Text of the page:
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tv   Discussion Focuses on Government Surveillance and Privacy  CSPAN  January 26, 2017 5:22am-7:17am EST

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more fundamental role in free expression than trademark law has played. but the government at the very least has a significant interest in not incorporating into its own communications words and symbols that the public and foreign countries will nine-day offensive. >> thank you, counsel. the case is submitted. our coverage of the march for life begins at noon eastern on friday. some of the speakers include kellyanne conway, senior counselor to president trump. senator joni ernst, and representative mia love. k watch it on c-span or and listen live on the free c-span radio app. the cato institute recently hosted a day-long conference with intelligence officials and security experts, all of which you can see at this particular part focuses on the laws related to u.s. intelligence gathering and data collection. it's about an hour 50 minutes.
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folks are shuffling in. i will just go ahead and get started in the interest of encouraging them to -- everyone to kong regular eight again. thanks to those of you who've stuck with us through a long and fascinating day at the 2016 cato institute surveillance conference. our last pair of flash talks is going to focus on some of the global aspects of u.s. surveillance. at cato of course we're big fans of the constitution. we tend to focus very much on the fourth amendment and domestic law and how it regulates surveillance of american citizens and their rights. but the scope of american surveillance, both for law enforcement and intelligence purposes, is now really global in scale. so as a result it has implications for the human rights of people around the world but also for our political and diplomatic and economic relationships with other countries, in particular the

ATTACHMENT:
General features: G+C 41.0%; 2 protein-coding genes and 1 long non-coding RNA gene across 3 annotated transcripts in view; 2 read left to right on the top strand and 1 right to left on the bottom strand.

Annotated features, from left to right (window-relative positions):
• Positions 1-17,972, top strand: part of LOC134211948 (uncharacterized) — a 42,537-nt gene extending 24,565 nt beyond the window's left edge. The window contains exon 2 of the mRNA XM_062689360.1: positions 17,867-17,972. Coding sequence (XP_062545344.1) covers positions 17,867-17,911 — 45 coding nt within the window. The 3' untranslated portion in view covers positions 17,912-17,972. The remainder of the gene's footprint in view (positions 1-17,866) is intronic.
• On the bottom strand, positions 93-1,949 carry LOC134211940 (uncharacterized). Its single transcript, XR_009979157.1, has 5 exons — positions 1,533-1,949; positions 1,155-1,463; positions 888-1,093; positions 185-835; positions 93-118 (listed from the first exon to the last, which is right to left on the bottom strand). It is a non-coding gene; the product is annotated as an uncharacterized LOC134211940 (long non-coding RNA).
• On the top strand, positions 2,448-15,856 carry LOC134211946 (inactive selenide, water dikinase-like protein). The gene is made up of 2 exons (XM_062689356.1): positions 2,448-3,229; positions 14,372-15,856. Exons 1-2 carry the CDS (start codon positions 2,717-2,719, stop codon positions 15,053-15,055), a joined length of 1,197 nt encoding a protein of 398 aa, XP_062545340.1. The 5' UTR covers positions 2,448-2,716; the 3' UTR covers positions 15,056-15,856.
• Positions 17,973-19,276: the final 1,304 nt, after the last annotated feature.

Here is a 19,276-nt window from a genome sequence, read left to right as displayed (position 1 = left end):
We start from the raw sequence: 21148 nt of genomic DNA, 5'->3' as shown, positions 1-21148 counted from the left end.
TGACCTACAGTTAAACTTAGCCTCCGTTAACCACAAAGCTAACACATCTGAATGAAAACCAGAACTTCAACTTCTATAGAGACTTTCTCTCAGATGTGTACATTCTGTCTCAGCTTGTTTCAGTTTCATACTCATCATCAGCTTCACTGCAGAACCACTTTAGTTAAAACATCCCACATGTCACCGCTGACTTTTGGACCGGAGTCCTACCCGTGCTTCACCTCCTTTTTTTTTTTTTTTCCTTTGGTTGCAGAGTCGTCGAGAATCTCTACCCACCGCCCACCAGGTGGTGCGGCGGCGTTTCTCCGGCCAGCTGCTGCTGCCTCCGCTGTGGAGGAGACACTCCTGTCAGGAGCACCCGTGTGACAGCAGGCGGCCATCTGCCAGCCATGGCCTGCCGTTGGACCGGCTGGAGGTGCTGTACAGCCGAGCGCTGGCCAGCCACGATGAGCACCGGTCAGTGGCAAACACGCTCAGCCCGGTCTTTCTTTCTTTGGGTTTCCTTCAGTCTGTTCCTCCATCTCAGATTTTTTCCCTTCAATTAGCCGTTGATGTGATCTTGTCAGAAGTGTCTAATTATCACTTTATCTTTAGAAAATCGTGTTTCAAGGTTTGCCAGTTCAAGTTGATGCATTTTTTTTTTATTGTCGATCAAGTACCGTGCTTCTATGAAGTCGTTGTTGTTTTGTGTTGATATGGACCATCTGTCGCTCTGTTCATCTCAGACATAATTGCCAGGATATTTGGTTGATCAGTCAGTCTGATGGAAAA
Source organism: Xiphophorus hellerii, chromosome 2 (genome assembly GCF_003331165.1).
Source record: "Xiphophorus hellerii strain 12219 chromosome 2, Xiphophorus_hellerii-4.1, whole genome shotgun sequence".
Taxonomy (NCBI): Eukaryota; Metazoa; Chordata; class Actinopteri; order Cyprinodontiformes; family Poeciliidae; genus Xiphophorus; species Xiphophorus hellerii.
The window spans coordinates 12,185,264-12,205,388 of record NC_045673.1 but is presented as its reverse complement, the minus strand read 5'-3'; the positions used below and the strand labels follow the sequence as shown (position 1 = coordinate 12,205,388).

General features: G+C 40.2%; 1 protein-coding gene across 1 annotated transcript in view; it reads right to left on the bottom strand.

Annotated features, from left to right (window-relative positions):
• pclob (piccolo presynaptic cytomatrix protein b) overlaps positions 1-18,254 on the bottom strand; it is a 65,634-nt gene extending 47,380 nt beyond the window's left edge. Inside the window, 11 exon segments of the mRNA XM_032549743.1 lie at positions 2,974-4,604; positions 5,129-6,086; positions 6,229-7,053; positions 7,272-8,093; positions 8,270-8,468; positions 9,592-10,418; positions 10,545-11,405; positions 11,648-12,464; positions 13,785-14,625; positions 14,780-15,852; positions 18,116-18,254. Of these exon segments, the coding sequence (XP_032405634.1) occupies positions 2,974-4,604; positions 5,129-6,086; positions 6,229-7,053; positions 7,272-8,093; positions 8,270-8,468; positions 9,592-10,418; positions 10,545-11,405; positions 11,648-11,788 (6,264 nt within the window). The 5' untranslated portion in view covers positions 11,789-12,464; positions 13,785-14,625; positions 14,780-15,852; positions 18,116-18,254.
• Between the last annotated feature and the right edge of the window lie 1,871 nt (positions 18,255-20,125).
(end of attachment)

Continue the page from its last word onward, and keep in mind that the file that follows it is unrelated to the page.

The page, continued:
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economic interests of u.s. companies that hope to do business around the globe. so talk about two aspects of that. alan butler a senior counselor with the electronic privacy information center, who will talk about the shrims case and the ways some u.s. surveillance is creating problems in europe. and professor jen dask who will talk about trying to articulate some principles for data exchange as it becomes thornier trying to figure out whose jurisdiction applies to the kind of data law enforcement needs in investigations. we'll begin with alan butler. >> thanks, julian and to cat o. for having me. happy to be here today to speak about a new international dimension to this debate over u.s. surveillance authorities. i'm talking as many of you probably know about the shrems decision of the correlate of justice of the european union last year. this decision really upended the